Creating greater access to education around the world comes with many barriers.
But some people are taking matters into their own hands. They’re using social entrepreneurship, opening up access to technology and providing connections with peers and female role models.
Tune into Full Frame on CCTV America at 7:00 pm ET on June 18, 2016. Or watch the live stream of the program at www.cctvamericalive.com.
This week on Full Frame, conversations with people who are committed to providing an education for everyone—despite age, gender, and background—throughout all corners of the world.
Shohreh Aghdashloo: Empowering girls through education
Born in Tehran, Shohreh Aghdashloo began her career acting in Iranian films in the 1970s. After leaving Iran, Aghdashloo moved to the U.K., where she began a promising career as a journalist. Eventually, she immigrated to the U.S., moving to Los Angeles, and returning to her first love, acting. She’s been nominated for an Academy Award and has won an Emmy, as well as several other awards. She’s starred in more than 25 films and currently plays the lead role in the American cable and satellite TV series, The Expanse on Syfy Network.
Recently, Aghdashloo starred alongside Morgan Freeman and Clive Owen in the film Last Nights, and has a supporting role in this year’s upcoming motion picture, The Promise, starrign Christian Bale and Oscar Isaac.
Off-screen, Aghdashloo supports Mother Miracle, a non-profit organization in India that works to improve the quality of life for children and families by providing them a chance for quality education.
Shohreh Aghdashloo joins May Lee in our Los Angeles studio to share her story about her career and to tell us more about Mother Miracle.
Fereshteh Forough: Breaking gender barriers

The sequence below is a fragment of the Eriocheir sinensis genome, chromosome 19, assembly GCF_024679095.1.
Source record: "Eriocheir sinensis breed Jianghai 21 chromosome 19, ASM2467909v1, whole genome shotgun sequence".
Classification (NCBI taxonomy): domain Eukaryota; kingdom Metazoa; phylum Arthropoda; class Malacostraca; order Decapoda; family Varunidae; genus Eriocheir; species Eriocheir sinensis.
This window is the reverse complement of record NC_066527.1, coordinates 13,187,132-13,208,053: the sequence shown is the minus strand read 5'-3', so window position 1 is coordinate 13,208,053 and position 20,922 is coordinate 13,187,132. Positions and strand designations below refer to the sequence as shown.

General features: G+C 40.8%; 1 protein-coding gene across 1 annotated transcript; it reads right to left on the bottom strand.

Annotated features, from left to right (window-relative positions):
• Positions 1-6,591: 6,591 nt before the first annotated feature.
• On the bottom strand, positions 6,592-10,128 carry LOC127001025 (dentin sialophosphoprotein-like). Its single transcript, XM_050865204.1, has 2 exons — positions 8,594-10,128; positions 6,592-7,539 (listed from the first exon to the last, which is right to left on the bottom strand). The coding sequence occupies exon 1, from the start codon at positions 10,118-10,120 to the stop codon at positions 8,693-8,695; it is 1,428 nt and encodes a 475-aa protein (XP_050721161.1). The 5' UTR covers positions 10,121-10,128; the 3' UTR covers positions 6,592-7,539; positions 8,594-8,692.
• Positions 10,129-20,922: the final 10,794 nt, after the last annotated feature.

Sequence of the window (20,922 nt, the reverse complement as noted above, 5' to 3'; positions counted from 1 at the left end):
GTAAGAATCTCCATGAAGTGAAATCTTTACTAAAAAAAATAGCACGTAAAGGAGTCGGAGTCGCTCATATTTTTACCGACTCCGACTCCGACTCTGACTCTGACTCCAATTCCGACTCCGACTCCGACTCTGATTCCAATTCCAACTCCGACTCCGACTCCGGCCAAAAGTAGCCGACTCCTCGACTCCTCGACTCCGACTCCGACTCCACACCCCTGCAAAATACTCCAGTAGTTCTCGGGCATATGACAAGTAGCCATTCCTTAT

In 2015, Fereshteh Forough founded Code to Inspire, a nonprofit organization committed to educating female students in Afghanistan by teaching them how to code. Forough says she’s on a mission to empower young women in Afghanistan by improving their technical literacy. To achieve this, Code to Inspire provides a safe and secure place where women can learn, increase their confidence and self-esteem and gain marketable skills.
Forough also co-founded and served on the board of the Women’s Annex Foundation, an organization established to financially empower women and children in Central Asia. She hopes Code to Inspire will serve as a launching pad for Afghan women to explore and excel in both entrepreneurship and technological innovations.
From New York City, Fereshteh Forough joins May Lee in our Los Angles studio to discuss her mission to break gender barriers.
Technology as a tool: Transforming the way we learn
According to the United Nations, as of 2013, six billion of the world’s seven billion people have access to cell phones. That’s more than the number of people who have access to toilets around the world.
Mobile phones have not only revolutionized the way we communicate but also, in many classrooms around the globe, mobile technologies are increasing the power of learning.
Scott Himelstein and Steve Vosloo know, first-hand, how these technologies are impacting education and improving learning opportunities.
Scott Himelstein is the director of the University of San Diego’s Center for Education Policy and Law and Mobile Technology Learning Center.
Steve Vosloo is an expert in mobile learning with a specialization in Information and Communication Technologies in developing countries. In 2009 he launched the “M4Lit” or “Mobiles for Literacy” project, which evolved into what’s now called the Yoza Project. It demonstrates the potential of mobile publishing for supporting teen reading and writing in South Africa and Kenya. Vosloo currently serves as Head of Mobile at Pearson South Africa, where he’s responsible for setting the company’s mobile learning strategy and delivering key projects.
Scott Himelstein joins May Lee in our Los Angeles studio and Steve Vosloo joins them from Cape Town, South Africa. Himelstein and Vosloo share their vision for using technology as a tool for transforming the way we learn.
Telling Room: Helping immigrant teens tell their stories
The state of Maine, historically, is known as a majority white state. But the state’s largest city, Portland, is home to resettlement communities for families across the globe. As the city’s demographics shift, one tiny non-profit arts group is reaching out to help immigrant and refugee teens assimilate into their new communities and help their neighbors gain a better understanding of the journeys that have brought them to Maine.
The Telling Room runs an after-school program that gives these new students a place to practice English and share their personal stories through writing.
In this week’s Close Up, Full Frame takes a look at this unique educational program and the impact it is having on the lives of its participants.